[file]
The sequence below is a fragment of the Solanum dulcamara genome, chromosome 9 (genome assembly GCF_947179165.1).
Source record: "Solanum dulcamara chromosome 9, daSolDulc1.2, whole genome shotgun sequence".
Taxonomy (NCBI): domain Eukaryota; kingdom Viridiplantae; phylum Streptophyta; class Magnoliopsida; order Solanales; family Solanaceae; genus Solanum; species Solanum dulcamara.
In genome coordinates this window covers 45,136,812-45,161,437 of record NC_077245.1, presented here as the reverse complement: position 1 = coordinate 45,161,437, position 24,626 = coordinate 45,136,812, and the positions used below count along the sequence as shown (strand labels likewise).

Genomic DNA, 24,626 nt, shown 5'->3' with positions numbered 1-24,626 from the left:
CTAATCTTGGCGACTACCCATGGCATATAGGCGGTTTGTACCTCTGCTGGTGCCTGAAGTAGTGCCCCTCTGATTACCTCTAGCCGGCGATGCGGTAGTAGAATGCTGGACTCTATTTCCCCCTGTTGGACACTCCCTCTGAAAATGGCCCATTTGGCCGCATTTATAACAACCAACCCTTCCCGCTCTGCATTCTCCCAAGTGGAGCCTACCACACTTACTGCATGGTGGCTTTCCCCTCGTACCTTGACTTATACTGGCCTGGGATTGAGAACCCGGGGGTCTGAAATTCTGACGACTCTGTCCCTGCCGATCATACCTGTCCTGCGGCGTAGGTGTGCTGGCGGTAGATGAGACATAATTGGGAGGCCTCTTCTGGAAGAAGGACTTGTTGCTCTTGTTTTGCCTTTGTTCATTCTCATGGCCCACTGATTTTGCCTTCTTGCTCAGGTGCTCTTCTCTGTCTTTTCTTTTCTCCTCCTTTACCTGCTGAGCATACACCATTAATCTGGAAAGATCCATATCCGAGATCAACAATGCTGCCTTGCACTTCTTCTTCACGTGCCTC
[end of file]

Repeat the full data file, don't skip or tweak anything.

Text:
The sequence below is a fragment of the Solanum dulcamara genome, chromosome 9 (genome assembly GCF_947179165.1).
Source record: "Solanum dulcamara chromosome 9, daSolDulc1.2, whole genome shotgun sequence".
Taxonomy (NCBI): domain Eukaryota; kingdom Viridiplantae; phylum Streptophyta; class Magnoliopsida; order Solanales; family Solanaceae; genus Solanum; species Solanum dulcamara.
In genome coordinates this window covers 45,136,812-45,161,437 of record NC_077245.1, presented here as the reverse complement: position 1 = coordinate 45,161,437, position 24,626 = coordinate 45,136,812, and the positions used below count along the sequence as shown (strand labels likewise).

Genomic DNA, 24,626 nt, shown 5'->3' with positions numbered 1-24,626 from the left:
CTAATCTTGGCGACTACCCATGGCATATAGGCGGTTTGTACCTCTGCTGGTGCCTGAAGTAGTGCCCCTCTGATTACCTCTAGCCGGCGATGCGGTAGTAGAATGCTGGACTCTATTTCCCCCTGTTGGACACTCCCTCTGAAAATGGCCCATTTGGCCGCATTTATAACAACCAACCCTTCCCGCTCTGCATTCTCCCAAGTGGAGCCTACCACACTTACTGCATGGTGGCTTTCCCCTCGTACCTTGACTTATACTGGCCTGGGATTGAGAACCCGGGGGTCTGAAATTCTGACGACTCTGTCCCTGCCGATCATACCTGTCCTGCGGCGTAGGTGTGCTGGCGGTAGATGAGACATAATTGGGAGGCCTCTTCTGGAAGAAGGACTTGTTGCTCTTGTTTTGCCTTTGTTCATTCTCATGGCCCACTGATTTTGCCTTCTTGCTCAGGTGCTCTTCTCTGTCTTTTCTTTTCTCCTCCTTTACCTGCTGAGCATACACCATTAATCTGGAAAGATCCATATCCGAGATCAACAATGCTGCCTTGCACTTCTTCTTCACGTGCCTC